LA Times Crossword Answers 29 Jul 15, Wednesday

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CROSSWORD SETTER: Ian Livengood
THEME: Airtime … each of today’s themed answers starts with something that can have AIR TIME:

40A. Sponsor’s purchase … or what the starts of 18-, 24-, 51- and 60-Across can have AIRTIME

18A. Online intrusion POP-UP WINDOW
24A. Complicated material, metaphorically ROCKET SCIENCE
51A. 1981 Burt Reynolds film, with “The” CANNONBALL RUN
60A. Early chronicler of the ’50s-’60s civil rights movement JET MAGAZINE

BILL BUTLER’S COMPLETION TIME: 6m 29s
ANSWERS I MISSED: 0

Today’s Wiki-est, Amazonian Googlies
Across

9. God of Islam ALLAH
The term “Allah” comes from the Arabic “al-” and “ilah”, meaning “the” and “deity”. So “Allah” translates as “God”.

20. “Downton Abbey” character Lady __ Crawley EDITH
In the incredibly successful period drama “Downton Abbey”, the patriarch of the family living at Downton is Robert Crawley, the Earl of Grantham or Lord Grantham. The character is played by Hugh Bonneville. Lord Grantham married American Cora Levinson (played by Elizabeth McGovern. Lord and Lady Grantham had three daughters, and no son. The lack of a male heir implied that the Grantham estate would pass to a male cousin, and out of the immediate family. The Grantham daughters are Lady Mary (played by Michelle Dockery), Lady Edith (played by Laura Carmichael) and Lady Sybil (played by Jessica Brown Findlay). Lady Sybil had the audacity to marry the family chauffeur, an Irish nationalist. The shame of it all …

30. Places to stand and deliver? DAISES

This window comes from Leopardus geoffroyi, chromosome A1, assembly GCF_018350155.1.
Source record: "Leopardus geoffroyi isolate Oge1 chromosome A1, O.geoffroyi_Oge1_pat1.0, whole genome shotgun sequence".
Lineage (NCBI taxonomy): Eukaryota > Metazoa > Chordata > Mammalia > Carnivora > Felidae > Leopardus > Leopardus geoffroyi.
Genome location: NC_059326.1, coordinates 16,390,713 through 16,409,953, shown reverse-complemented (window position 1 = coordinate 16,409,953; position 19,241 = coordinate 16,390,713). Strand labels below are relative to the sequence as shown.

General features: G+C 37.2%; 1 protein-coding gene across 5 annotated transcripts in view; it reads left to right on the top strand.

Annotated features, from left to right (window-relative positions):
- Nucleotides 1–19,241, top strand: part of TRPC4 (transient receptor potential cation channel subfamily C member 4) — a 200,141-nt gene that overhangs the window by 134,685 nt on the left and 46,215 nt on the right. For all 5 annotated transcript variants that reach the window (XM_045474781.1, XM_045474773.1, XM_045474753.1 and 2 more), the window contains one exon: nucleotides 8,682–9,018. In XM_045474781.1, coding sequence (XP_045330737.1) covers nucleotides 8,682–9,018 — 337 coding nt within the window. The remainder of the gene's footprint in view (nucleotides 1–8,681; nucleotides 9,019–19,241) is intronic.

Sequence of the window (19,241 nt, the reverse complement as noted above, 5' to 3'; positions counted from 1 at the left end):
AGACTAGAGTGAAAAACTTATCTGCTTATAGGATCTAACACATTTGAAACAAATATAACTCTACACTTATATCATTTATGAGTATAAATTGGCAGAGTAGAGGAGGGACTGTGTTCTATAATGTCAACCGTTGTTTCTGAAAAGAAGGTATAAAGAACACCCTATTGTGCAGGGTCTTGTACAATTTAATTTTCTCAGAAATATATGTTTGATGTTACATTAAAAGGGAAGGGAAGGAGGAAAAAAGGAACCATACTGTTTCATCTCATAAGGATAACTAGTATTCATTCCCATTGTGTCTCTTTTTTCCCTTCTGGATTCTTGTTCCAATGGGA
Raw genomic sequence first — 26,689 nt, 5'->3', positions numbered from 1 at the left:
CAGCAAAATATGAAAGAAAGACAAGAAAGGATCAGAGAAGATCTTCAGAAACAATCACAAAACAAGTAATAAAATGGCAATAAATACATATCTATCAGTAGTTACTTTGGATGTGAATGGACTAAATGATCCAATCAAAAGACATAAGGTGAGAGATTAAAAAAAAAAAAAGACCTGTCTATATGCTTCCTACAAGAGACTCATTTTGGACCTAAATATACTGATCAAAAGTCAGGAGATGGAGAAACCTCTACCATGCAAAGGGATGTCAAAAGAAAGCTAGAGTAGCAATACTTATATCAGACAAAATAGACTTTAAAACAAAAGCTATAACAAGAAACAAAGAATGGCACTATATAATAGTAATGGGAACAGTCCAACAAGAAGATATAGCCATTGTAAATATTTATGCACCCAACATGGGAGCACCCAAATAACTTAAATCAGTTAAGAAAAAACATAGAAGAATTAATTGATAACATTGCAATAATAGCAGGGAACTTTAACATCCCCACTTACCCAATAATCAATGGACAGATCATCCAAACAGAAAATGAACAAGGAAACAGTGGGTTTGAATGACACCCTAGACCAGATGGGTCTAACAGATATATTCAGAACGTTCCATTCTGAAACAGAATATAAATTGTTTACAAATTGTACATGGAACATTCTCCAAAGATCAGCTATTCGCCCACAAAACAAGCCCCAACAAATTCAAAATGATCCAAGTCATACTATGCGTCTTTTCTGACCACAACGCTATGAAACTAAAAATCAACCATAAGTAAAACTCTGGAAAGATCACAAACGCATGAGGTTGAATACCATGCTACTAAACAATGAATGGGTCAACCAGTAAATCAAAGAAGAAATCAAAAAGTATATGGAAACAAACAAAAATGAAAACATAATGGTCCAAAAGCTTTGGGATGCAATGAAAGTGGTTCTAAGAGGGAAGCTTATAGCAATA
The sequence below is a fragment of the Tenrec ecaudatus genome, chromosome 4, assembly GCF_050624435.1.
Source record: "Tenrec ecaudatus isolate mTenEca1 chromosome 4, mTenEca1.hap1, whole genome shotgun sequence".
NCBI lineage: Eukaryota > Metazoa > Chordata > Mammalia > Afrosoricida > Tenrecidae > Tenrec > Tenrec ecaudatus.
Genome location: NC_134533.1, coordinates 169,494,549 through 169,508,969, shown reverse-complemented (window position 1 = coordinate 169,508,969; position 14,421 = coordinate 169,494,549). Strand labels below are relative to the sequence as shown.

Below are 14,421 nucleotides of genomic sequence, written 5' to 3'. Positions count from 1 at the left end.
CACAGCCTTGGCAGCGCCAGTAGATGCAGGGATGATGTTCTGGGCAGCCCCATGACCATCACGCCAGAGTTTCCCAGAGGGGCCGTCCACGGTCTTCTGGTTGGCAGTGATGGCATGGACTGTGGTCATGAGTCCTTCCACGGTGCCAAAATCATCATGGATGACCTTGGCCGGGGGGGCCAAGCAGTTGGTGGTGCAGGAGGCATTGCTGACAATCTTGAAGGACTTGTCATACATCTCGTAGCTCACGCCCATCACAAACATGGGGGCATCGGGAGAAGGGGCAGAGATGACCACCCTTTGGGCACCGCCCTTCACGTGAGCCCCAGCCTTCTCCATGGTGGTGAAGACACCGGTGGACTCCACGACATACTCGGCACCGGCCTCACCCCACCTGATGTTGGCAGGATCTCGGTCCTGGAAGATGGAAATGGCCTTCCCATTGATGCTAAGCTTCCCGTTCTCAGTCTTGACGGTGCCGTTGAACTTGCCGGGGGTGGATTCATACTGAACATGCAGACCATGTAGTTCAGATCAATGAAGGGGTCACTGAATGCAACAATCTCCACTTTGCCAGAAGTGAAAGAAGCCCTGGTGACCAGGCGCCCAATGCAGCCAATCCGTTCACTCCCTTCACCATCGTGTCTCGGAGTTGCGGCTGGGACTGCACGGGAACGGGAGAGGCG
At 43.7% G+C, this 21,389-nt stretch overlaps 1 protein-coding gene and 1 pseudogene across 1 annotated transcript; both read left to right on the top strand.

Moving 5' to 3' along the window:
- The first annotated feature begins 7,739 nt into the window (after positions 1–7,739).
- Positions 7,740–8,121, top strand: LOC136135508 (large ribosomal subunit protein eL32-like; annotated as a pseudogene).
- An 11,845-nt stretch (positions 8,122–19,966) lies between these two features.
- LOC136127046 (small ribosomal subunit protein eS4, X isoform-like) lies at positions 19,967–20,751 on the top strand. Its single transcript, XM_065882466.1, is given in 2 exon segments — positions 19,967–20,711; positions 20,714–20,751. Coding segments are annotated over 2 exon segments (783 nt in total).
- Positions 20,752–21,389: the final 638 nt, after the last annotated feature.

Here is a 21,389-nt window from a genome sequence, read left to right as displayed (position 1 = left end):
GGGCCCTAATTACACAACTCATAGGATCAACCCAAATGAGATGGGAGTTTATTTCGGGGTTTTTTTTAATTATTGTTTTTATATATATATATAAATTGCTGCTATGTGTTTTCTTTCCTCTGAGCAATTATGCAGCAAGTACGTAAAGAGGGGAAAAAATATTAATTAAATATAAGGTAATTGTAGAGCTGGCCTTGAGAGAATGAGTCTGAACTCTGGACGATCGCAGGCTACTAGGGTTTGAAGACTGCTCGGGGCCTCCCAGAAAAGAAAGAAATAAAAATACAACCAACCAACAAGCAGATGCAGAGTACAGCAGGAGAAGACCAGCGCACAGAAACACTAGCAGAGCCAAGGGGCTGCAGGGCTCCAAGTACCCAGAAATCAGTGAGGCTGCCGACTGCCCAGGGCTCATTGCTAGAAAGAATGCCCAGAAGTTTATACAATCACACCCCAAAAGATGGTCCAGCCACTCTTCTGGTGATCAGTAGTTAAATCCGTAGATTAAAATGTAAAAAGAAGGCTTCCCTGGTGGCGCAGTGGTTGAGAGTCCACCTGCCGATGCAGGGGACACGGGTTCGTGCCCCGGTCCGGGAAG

Ultimately our word “dais”, meaning “raised platform for a speaker”, comes from the Latin “discus” meaning a “disk-shaped object”. I guess that many a dais was disc-shaped …

38. Busch Gardens city TAMPA
The Busch Gardens group of theme parks was originally envisioned as a vehicle for the promotion of Anheuser-Busch products, so free beer samples were made available to patrons (but no longer!). The Tampa location was the first of the parks to be opened, in 1959. The Tampa property has an African theme, whereas Williamsburg, Virginia property has a European theme. There are plans to open a third park in Dubai, although the project has been put on hold due to the current financial climate.

39. Walter Scott’s title SIR
Sir Walter Scott was a Scottish novelist and playwright, the first English-language author to gain popularity around the world during his own lifetime. The most famous of Scott’s works are “Ivanhoe”, “Rob Roy” and “The Lady of the Lake”.

46. Skort revelation KNEE
The garment called a “skort” is a hybrid between shorts and a skirt.

47. Heroic son of Aphrodite AENEAS
In Roman mythology, Aeneas was a Trojan who traveled to Italy and became the ancestor Romulus and Remus, and thus the ancestor of all Romans. Aeneas’s story is told in Virgil’s epic poem “The Aeneid”.

51. 1981 Burt Reynolds film, with “The” CANNONBALL RUN
“The Cannonball Run” and “The Gumball Rally” are a pair of movies inspired the by the real-life Cannonball Baker Sea-to-Shining Sea Memorial Trophy Dash. The “Dash” was a less-than-legal race run four times in the seventies using public highways to get from the east to the west coast. “Cannonball Run” was an action film, whereas “The Gumball Rally” is more of a comedy.

The actor Burt Reynolds is famous for playing the “Bandit” in “Smokey and the Bandit”, and Lewis Medlock in “Deliverance”, but his critically acclaimed performance was as Jack Horner in the 1997 movie “Boogie Nights”. Off the screen he was quite the man around town, romantically linked to the likes of Tammy Wynette, Lucie Arnaz (daughter of Lucille Ball), Sally Field, Dinah Shore and Chris Evert. He was married to Judy Carne, as well as Loni Anderson.

60. Early chronicler of the ’50s-’60s civil rights movement JET MAGAZINE
“Jet” was a weekly magazine published in Chicago that targeted mainly an African American readership. Launched in 1951, “Jet” gained popularity in the fifties and sixties largely due to its extensive coverage of the American Civil Rights movement. “Jet” stopped appearing on newsstands in 2014 and now exists only as a digital magazine.